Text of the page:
Episode One Hundred and Sixty Four: Not Every Node Is Equal; Stop Hitting Yourself

by danhon

0.0 Sitrep

11:49pm. A trip out to the coast, the cold, cold pacific underneath your feet, wife and son out camping. An irritatingly only 80-odd percent complete Fez blinking away in front.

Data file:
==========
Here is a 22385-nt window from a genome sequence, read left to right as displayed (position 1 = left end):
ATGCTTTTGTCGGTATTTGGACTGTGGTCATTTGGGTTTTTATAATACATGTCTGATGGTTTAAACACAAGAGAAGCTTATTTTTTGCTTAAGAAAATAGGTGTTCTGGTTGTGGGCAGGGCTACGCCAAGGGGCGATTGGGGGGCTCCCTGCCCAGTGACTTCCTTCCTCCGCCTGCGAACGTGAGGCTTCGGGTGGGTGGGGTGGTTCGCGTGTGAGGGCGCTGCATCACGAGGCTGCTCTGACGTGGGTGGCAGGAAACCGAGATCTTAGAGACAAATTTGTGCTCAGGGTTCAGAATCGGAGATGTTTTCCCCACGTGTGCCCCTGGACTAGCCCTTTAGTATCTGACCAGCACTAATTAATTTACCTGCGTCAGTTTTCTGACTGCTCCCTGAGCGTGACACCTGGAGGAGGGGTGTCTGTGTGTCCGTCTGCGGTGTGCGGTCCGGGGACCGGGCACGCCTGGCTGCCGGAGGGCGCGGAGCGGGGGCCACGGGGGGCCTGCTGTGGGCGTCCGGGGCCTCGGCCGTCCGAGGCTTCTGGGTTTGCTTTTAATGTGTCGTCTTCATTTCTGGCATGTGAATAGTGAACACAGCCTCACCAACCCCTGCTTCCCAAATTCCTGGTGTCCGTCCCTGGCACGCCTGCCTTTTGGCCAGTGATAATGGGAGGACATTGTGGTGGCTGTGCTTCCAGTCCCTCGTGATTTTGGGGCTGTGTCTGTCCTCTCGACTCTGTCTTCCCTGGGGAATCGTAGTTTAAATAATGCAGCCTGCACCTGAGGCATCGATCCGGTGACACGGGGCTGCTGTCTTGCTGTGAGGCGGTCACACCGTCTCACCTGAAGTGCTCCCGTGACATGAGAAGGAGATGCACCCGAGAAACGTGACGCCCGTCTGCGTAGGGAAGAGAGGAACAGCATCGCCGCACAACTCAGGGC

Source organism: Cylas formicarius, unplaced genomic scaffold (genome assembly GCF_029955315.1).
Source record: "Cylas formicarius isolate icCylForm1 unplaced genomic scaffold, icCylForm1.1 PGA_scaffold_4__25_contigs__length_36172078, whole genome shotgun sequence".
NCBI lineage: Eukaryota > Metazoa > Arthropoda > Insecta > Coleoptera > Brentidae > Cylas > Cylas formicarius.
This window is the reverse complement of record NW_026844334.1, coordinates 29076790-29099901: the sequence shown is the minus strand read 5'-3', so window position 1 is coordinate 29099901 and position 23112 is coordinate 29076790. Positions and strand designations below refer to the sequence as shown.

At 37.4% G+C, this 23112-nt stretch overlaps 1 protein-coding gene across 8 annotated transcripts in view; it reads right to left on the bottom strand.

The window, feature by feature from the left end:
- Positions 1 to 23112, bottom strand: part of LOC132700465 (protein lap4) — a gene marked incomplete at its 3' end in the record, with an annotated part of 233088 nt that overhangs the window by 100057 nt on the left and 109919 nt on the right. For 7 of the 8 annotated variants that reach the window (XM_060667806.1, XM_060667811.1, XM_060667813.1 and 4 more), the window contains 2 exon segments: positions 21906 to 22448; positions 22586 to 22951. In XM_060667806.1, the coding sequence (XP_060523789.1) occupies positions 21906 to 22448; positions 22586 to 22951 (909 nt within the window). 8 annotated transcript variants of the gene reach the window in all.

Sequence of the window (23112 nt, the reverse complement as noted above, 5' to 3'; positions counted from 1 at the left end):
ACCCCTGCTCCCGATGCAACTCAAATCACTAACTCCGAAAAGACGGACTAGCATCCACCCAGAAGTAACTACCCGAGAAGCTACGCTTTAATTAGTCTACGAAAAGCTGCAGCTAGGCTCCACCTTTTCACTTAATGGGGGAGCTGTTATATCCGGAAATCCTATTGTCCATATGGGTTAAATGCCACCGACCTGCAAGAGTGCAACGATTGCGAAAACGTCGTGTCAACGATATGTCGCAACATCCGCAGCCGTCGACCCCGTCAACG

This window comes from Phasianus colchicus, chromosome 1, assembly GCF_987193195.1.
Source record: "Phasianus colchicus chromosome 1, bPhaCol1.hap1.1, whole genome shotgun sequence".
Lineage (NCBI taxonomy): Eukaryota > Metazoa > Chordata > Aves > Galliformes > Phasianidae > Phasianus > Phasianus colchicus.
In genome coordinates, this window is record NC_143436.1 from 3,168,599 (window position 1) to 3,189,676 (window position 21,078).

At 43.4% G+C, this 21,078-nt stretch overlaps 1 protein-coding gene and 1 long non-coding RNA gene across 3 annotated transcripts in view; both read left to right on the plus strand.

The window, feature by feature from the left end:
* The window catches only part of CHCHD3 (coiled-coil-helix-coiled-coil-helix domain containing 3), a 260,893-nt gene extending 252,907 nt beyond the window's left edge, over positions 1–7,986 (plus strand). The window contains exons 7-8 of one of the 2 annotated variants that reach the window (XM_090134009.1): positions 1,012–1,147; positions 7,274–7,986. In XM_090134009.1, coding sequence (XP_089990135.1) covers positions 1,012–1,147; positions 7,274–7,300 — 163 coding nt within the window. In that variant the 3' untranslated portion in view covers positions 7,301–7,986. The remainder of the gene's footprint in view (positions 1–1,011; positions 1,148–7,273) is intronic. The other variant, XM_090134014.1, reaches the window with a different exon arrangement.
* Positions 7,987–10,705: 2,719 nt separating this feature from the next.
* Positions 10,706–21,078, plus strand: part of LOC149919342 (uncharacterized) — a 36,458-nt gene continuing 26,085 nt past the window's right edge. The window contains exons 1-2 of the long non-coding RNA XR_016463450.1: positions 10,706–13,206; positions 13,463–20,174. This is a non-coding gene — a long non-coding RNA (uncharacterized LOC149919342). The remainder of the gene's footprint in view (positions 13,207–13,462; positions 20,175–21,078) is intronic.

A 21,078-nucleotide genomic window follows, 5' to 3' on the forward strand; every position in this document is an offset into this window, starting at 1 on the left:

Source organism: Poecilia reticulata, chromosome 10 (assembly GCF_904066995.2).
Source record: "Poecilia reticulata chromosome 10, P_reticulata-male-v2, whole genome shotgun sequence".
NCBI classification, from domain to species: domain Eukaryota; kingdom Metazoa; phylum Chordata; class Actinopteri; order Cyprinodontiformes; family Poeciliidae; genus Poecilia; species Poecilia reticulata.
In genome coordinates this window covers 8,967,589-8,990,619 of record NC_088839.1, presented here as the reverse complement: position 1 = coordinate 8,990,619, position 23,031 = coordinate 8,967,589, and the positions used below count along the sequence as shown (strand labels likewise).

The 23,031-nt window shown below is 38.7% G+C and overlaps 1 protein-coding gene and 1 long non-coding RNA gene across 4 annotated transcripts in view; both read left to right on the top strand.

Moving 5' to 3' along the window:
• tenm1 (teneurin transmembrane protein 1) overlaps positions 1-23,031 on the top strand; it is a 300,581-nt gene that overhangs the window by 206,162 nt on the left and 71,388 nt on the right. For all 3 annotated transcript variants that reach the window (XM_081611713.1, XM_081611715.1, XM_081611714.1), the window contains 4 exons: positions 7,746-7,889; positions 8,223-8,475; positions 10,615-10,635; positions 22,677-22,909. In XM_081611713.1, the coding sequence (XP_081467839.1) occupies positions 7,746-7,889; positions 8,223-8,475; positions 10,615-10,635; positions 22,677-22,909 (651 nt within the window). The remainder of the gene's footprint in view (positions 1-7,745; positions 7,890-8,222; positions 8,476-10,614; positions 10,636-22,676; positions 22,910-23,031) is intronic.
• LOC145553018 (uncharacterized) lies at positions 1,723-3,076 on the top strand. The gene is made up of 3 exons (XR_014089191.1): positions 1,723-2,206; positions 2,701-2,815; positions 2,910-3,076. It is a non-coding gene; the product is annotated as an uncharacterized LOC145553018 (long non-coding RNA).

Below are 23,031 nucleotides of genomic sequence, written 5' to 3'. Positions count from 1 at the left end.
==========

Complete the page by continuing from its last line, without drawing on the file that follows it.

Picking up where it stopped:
1.0 Not Every Node Is Equal